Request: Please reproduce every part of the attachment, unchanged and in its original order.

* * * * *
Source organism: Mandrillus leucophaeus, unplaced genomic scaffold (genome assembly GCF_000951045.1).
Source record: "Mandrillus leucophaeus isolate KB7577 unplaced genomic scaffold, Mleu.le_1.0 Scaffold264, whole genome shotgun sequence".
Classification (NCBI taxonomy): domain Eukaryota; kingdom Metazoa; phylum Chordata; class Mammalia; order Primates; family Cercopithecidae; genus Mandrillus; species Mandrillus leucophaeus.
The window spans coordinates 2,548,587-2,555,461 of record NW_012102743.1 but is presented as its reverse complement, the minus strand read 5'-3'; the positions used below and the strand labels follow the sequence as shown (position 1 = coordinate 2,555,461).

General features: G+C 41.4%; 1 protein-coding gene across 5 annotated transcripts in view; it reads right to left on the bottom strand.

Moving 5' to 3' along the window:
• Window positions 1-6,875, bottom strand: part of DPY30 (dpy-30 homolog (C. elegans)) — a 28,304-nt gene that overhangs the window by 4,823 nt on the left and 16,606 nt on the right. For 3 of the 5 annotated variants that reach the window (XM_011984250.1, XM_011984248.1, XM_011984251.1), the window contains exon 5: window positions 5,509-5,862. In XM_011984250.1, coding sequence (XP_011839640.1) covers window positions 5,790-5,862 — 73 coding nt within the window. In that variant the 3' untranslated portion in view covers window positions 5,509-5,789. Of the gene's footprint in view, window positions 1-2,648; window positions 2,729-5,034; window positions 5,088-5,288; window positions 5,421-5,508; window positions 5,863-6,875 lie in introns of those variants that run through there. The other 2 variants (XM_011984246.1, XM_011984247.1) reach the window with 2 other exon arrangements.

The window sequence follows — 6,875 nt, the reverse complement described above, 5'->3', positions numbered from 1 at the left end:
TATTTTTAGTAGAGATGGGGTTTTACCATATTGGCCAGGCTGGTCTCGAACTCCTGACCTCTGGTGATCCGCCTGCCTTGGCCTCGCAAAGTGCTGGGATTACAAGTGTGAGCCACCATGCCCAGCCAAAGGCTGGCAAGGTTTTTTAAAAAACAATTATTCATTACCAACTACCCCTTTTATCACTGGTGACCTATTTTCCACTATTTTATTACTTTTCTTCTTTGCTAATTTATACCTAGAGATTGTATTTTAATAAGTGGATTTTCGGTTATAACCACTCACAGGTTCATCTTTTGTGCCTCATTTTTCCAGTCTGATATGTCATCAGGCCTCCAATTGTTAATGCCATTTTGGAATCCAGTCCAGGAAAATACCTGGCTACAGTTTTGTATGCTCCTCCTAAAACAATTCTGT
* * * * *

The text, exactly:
Source organism: Mandrillus leucophaeus, unplaced genomic scaffold (genome assembly GCF_000951045.1).
Source record: "Mandrillus leucophaeus isolate KB7577 unplaced genomic scaffold, Mleu.le_1.0 Scaffold264, whole genome shotgun sequence".
Classification (NCBI taxonomy): domain Eukaryota; kingdom Metazoa; phylum Chordata; class Mammalia; order Primates; family Cercopithecidae; genus Mandrillus; species Mandrillus leucophaeus.
The window spans coordinates 2,548,587-2,555,461 of record NW_012102743.1 but is presented as its reverse complement, the minus strand read 5'-3'; the positions used below and the strand labels follow the sequence as shown (position 1 = coordinate 2,555,461).

General features: G+C 41.4%; 1 protein-coding gene across 5 annotated transcripts in view; it reads right to left on the bottom strand.

Moving 5' to 3' along the window:
• Window positions 1-6,875, bottom strand: part of DPY30 (dpy-30 homolog (C. elegans)) — a 28,304-nt gene that overhangs the window by 4,823 nt on the left and 16,606 nt on the right. For 3 of the 5 annotated variants that reach the window (XM_011984250.1, XM_011984248.1, XM_011984251.1), the window contains exon 5: window positions 5,509-5,862. In XM_011984250.1, coding sequence (XP_011839640.1) covers window positions 5,790-5,862 — 73 coding nt within the window. In that variant the 3' untranslated portion in view covers window positions 5,509-5,789. Of the gene's footprint in view, window positions 1-2,648; window positions 2,729-5,034; window positions 5,088-5,288; window positions 5,421-5,508; window positions 5,863-6,875 lie in introns of those variants that run through there. The other 2 variants (XM_011984246.1, XM_011984247.1) reach the window with 2 other exon arrangements.

The window sequence follows — 6,875 nt, the reverse complement described above, 5'->3', positions numbered from 1 at the left end:
TATTTTTAGTAGAGATGGGGTTTTACCATATTGGCCAGGCTGGTCTCGAACTCCTGACCTCTGGTGATCCGCCTGCCTTGGCCTCGCAAAGTGCTGGGATTACAAGTGTGAGCCACCATGCCCAGCCAAAGGCTGGCAAGGTTTTTTAAAAAACAATTATTCATTACCAACTACCCCTTTTATCACTGGTGACCTATTTTCCACTATTTTATTACTTTTCTTCTTTGCTAATTTATACCTAGAGATTGTATTTTAATAAGTGGATTTTCGGTTATAACCACTCACAGGTTCATCTTTTGTGCCTCATTTTTCCAGTCTGATATGTCATCAGGCCTCCAATTGTTAATGCCATTTTGGAATCCAGTCCAGGAAAATACCTGGCTACAGTTTTGTATGCTCCTCCTAAAACAATTCTGT